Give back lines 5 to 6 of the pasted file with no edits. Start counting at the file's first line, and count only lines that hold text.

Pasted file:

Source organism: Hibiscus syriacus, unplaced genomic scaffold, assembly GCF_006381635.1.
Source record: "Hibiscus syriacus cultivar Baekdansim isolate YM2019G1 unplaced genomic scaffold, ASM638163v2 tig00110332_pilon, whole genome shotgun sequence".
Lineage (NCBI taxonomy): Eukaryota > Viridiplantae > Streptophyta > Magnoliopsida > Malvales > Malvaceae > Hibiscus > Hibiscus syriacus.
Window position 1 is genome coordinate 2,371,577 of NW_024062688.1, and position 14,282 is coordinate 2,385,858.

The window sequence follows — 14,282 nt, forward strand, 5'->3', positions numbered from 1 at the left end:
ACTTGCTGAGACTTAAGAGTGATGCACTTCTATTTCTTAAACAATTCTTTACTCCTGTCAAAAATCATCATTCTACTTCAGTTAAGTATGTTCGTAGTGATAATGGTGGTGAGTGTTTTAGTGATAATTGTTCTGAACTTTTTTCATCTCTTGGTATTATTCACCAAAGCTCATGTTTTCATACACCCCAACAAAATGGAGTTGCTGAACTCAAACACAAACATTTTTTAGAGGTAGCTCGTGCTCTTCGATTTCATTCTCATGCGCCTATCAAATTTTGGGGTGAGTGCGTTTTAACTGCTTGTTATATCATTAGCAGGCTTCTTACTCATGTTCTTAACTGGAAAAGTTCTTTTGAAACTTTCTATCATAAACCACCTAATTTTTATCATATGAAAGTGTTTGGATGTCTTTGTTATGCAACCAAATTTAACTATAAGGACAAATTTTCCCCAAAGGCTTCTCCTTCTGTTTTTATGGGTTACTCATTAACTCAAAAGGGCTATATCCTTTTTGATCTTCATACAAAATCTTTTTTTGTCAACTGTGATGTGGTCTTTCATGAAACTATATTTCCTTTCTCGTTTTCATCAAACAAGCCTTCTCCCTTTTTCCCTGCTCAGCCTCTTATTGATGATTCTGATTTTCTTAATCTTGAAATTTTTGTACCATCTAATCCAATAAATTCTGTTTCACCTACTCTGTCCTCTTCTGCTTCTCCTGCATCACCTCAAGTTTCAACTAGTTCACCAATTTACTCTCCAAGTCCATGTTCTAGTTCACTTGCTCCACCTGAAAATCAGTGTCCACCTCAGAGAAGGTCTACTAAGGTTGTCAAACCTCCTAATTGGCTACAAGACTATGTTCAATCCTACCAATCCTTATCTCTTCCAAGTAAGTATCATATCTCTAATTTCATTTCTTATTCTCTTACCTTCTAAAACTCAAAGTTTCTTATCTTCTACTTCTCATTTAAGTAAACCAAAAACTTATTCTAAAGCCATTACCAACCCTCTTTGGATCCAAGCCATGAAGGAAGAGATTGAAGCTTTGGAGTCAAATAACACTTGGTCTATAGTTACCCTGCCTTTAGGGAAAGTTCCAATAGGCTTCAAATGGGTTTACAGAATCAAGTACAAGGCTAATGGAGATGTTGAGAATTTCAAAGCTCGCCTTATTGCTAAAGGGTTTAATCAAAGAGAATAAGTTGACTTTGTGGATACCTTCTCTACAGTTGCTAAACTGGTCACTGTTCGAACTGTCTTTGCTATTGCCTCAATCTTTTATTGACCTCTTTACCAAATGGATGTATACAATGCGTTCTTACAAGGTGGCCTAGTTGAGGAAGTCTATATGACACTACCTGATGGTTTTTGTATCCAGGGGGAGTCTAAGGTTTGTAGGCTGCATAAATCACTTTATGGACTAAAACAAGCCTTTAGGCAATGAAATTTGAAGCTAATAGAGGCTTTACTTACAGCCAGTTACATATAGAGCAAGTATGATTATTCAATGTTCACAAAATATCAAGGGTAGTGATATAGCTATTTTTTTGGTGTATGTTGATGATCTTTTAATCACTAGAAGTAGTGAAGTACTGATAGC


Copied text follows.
The window sequence follows — 14,282 nt, forward strand, 5'->3', positions numbered from 1 at the left end:
ACTTGCTGAGACTTAAGAGTGATGCACTTCTATTTCTTAAACAATTCTTTACTCCTGTCAAAAATCATCATTCTACTTCAGTTAAGTATGTTCGTAGTGATAATGGTGGTGAGTGTTTTAGTGATAATTGTTCTGAACTTTTTTCATCTCTTGGTATTATTCACCAAAGCTCATGTTTTCATACACCCCAACAAAATGGAGTTGCTGAACTCAAACACAAACATTTTTTAGAGGTAGCTCGTGCTCTTCGATTTCATTCTCATGCGCCTATCAAATTTTGGGGTGAGTGCGTTTTAACTGCTTGTTATATCATTAGCAGGCTTCTTACTCATGTTCTTAACTGGAAAAGTTCTTTTGAAACTTTCTATCATAAACCACCTAATTTTTATCATATGAAAGTGTTTGGATGTCTTTGTTATGCAACCAAATTTAACTATAAGGACAAATTTTCCCCAAAGGCTTCTCCTTCTGTTTTTATGGGTTACTCATTAACTCAAAAGGGCTATATCCTTTTTGATCTTCATACAAAATCTTTTTTTGTCAACTGTGATGTGGTCTTTCATGAAACTATATTTCCTTTCTCGTTTTCATCAAACAAGCCTTCTCCCTTTTTCCCTGCTCAGCCTCTTATTGATGATTCTGATTTTCTTAATCTTGAAATTTTTGTACCATCTAATCCAATAAATTCTGTTTCACCTACTCTGTCCTCTTCTGCTTCTCCTGCATCACCTCAAGTTTCAACTAGTTCACCAATTTACTCTCCAAGTCCATGTTCTAGTTCACTTGCTCCACCTGAAAATCAGTGTCCACCTCAGAGAAGGTCTACTAAGGTTGTCAAACCTCCTAATTGGCTACAAGACTATGTTCAATCCTACCAATCCTTATCTCTTCCAAGTAAGTATCATATCTCTAATTTCATTTCTTATTCTCTTACCTTCTAAAACTCAAAGTTTCTTATCTTCTACTTCTCATTTAAGTAAACCAAAAACTTATTCTAAAGCCATTACCAACCCTCTTTGGATCCAAGCCATGAAGGAAGAGATTGAAGCTTTGGAGTCAAATAACACTTGGTCTATAGTTACCCTGCCTTTAGGGAAAGTTCCAATAGGCTTCAAATGGGTTTACAGAATCAAGTACAAGGCTAATGGAGATGTTGAGAATTTCAAAGCTCGCCTTATTGCTAAAGGGTTTAATCAAAGAGAATAAGTTGACTTTGTGGATACCTTCTCTACAGTTGCTAAACTGGTCACTGTTCGAACTGTCTTTGCTATTGCCTCAATCTTTTATTGACCTCTTTACCAAATGGATGTATACAATGCGTTCTTACAAGGTGGCCTAGTTGAGGAAGTCTATATGACACTACCTGATGGTTTTTGTATCCAGGGGGAGTCTAAGGTTTGTAGGCTGCATAAATCACTTTATGGACTAAAACAAGCCTTTAGGCAATGAAATTTGAAGCTAATAGAGGCTTTACTTACAGCCAGTTACATATAGAGCAAGTATGATTATTCAATGTTCACAAAATATCAAGGGTAGTGATATAGCTATTTTTTTGGTGTATGTTGATGATCTTTTAATCACTAGAAGTAGTGAAGTACTGATAGC